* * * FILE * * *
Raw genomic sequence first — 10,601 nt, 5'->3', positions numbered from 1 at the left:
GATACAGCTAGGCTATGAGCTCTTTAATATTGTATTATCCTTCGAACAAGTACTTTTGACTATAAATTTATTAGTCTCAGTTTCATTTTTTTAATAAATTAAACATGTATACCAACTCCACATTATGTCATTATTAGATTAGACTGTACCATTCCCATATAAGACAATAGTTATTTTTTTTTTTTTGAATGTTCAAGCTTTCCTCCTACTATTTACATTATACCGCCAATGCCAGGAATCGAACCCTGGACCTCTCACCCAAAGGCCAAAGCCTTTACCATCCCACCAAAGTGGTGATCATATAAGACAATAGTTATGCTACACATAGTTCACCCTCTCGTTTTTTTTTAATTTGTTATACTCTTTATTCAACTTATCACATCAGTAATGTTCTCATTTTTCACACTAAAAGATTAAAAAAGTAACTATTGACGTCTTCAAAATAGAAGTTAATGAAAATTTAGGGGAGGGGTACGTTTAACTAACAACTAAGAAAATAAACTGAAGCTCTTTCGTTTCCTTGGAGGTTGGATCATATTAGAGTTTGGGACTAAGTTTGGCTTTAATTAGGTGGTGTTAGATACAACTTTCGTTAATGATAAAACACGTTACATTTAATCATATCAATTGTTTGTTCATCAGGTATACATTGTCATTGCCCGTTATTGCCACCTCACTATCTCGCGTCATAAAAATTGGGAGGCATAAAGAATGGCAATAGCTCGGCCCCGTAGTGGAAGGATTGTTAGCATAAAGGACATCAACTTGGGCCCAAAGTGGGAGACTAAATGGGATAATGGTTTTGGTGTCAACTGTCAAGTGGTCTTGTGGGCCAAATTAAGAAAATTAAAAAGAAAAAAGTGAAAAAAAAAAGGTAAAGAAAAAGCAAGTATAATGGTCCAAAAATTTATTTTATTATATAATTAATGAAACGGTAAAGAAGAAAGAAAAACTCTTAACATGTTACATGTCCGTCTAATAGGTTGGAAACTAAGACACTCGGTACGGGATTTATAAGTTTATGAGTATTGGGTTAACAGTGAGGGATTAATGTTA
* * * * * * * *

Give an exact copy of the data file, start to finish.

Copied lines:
Raw genomic sequence first — 10,601 nt, 5'->3', positions numbered from 1 at the left:
GATACAGCTAGGCTATGAGCTCTTTAATATTGTATTATCCTTCGAACAAGTACTTTTGACTATAAATTTATTAGTCTCAGTTTCATTTTTTTAATAAATTAAACATGTATACCAACTCCACATTATGTCATTATTAGATTAGACTGTACCATTCCCATATAAGACAATAGTTATTTTTTTTTTTTTGAATGTTCAAGCTTTCCTCCTACTATTTACATTATACCGCCAATGCCAGGAATCGAACCCTGGACCTCTCACCCAAAGGCCAAAGCCTTTACCATCCCACCAAAGTGGTGATCATATAAGACAATAGTTATGCTACACATAGTTCACCCTCTCGTTTTTTTTTAATTTGTTATACTCTTTATTCAACTTATCACATCAGTAATGTTCTCATTTTTCACACTAAAAGATTAAAAAAGTAACTATTGACGTCTTCAAAATAGAAGTTAATGAAAATTTAGGGGAGGGGTACGTTTAACTAACAACTAAGAAAATAAACTGAAGCTCTTTCGTTTCCTTGGAGGTTGGATCATATTAGAGTTTGGGACTAAGTTTGGCTTTAATTAGGTGGTGTTAGATACAACTTTCGTTAATGATAAAACACGTTACATTTAATCATATCAATTGTTTGTTCATCAGGTATACATTGTCATTGCCCGTTATTGCCACCTCACTATCTCGCGTCATAAAAATTGGGAGGCATAAAGAATGGCAATAGCTCGGCCCCGTAGTGGAAGGATTGTTAGCATAAAGGACATCAACTTGGGCCCAAAGTGGGAGACTAAATGGGATAATGGTTTTGGTGTCAACTGTCAAGTGGTCTTGTGGGCCAAATTAAGAAAATTAAAAAGAAAAAAGTGAAAAAAAAAAGGTAAAGAAAAAGCAAGTATAATGGTCCAAAAATTTATTTTATTATATAATTAATGAAACGGTAAAGAAGAAAGAAAAACTCTTAACATGTTACATGTCCGTCTAATAGGTTGGAAACTAAGACACTCGGTACGGGATTTATAAGTTTATGAGTATTGGGTTAACAGTGAGGGATTAATGTTA